• CITATIONS AND CLINICIANS' NOTES: NONSTEROIDAL ANTI-INFLAMMATORY DRUGS.  // Current Medical Literature: Rheumatology;2004, Vol. 23 Issue 3, p70 

    Presents clinicians' notes on published articles concerning nonsteroidal anti-inflammatory drugs. "Low-dose aspirin and prevention of cranial ischemic complications in giant cell arteritis," by G. Nesher, et al, in "Arthritis Rheumatology"; "The effects of nonselective, non-aspirin, nonsteroidal...

  • Visual loss when treating giant cell arteritis. Thomas, D. J. // Practical Neurology (BMJ Publishing Group);Dec2006, Vol. 6 Issue 6, p384 

    The article presents two medical cases which demonstrate the danger of sudden and permanent visual loss in patients being treated for giant cell arteritis. As a result of these two cases, the author now recommends anti-thrombotic treatment combined with steroid therapy in those patients who are...

  • Prednisone.  // Reactions Weekly;6/2/2007, Issue 1154, p20 

    The article presents a case report of neuromyopathies in an elderly patient. An old man started taking oral high-dose prednisone daily for temporal arteritis. He experienced a recurrence of symptoms and received a corticosteroid taper with the use of methotrexate. After a couple of years, he...

  • Temporal artery biopsy – How can we improve performance? McKay, A.; Hussey, K.; Stuart, W.P. // Surgeon (Elsevier Science);Apr2015, Vol. 13 Issue 2, p73 

    Introduction Temporal arteritis is a rare systemic disease of undefined aetiology. The British Society for Rheumatology has issued evidence-based guidance in the form of an investigative algorithm, central to which is biopsy of the superficial temporal artery (TA). Currently in Glasgow these...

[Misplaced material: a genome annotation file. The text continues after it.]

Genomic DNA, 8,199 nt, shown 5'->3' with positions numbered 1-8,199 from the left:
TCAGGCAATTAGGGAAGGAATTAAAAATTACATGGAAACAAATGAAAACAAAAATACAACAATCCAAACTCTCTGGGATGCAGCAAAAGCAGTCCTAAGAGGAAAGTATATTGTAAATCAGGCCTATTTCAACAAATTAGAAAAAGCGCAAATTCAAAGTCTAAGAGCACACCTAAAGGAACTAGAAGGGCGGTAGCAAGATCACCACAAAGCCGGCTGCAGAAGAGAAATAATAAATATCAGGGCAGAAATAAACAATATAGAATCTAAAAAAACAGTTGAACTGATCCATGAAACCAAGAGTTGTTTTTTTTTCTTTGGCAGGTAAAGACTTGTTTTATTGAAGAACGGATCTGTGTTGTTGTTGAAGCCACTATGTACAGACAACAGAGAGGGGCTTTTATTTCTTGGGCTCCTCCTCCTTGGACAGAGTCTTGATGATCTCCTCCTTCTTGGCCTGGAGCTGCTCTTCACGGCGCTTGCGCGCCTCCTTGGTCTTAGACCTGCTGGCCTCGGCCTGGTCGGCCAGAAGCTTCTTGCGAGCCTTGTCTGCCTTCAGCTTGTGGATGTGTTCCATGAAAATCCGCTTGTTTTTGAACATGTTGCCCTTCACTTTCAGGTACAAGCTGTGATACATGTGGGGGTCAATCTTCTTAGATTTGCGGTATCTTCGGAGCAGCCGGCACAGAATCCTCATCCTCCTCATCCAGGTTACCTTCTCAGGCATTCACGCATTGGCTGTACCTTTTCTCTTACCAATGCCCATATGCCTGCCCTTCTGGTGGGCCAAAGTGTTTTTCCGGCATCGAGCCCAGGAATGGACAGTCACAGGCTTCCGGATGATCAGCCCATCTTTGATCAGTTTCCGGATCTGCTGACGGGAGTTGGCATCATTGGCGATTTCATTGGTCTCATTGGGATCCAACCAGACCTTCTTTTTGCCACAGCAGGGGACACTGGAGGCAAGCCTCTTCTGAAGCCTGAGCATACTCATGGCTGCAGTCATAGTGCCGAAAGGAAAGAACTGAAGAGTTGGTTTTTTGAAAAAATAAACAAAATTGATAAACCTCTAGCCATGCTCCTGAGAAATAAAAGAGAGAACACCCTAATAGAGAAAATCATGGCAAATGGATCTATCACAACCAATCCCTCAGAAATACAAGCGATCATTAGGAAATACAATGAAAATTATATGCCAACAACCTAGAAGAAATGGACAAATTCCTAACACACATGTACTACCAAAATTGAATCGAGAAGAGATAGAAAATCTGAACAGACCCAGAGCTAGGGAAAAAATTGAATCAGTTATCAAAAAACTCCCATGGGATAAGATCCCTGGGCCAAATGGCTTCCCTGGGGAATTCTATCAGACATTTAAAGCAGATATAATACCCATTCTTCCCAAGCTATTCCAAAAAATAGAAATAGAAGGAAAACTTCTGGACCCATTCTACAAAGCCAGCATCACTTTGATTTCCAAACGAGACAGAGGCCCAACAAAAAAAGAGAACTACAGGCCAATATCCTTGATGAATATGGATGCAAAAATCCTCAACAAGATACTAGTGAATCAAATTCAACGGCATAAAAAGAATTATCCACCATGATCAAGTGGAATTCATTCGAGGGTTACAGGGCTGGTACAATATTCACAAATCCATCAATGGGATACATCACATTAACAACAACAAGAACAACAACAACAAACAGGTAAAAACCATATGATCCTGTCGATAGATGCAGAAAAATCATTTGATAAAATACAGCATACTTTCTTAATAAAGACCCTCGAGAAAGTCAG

• Does preoperative steroid treatment affect the histology in giant cell (cranial) arteritis? Bury, Danielle; Joseph, Jacob; Dawson, Timothy P. // Journal of Clinical Pathology;Dec2012, Vol. 65 Issue 12, p1138 

    Introduction Giant cell arteritis (GCA) has been successfully treated with steroids for many years and temporal artery biopsy (TAB) is regarded as the gold standard diagnostic test. The primary aim of this study was to determine whether steroid pretreatment abrogates histological features of GCA...

  • Should biopsies be bilateral in temporal arteritis? Lee, Andrew // Ophthalmology Times;12/01/2000, Vol. 25 Issue 23, p9 

    Explores whether temporal artery biopsy (TAB) should be unilateral or bilateral to treat temporal arteritis (TA). Symptoms of TA; Concordance rate of TAB procedures at Wills Eye Hospital; Diagnostic options for TAB.

  • Tocilizumab for giant cell arteritis: an amazing result. Işık, Metin; Kılıç, Levent; Doğan, İsmail; Çalgüneri, Meral // Rheumatology International;Nov2013, Vol. 33 Issue 11, p2961 

    Giant cell arteritis (GCA), previously Horton's disease, is a systemic vasculitis affecting the middle-sized or large arteries in patients older than 50 years of age. The mainstay of the treatment of GCA is glucocorticoid therapy. Herein, we present a case with giant cell arteritis resistant to...

Share

Read the Article

Courtesy of VIRGINIA BEACH PUBLIC LIBRARY AND SYSTEM

Sorry, but this item is not currently available from your library.

Try another library?
Sign out of this library

Other Topics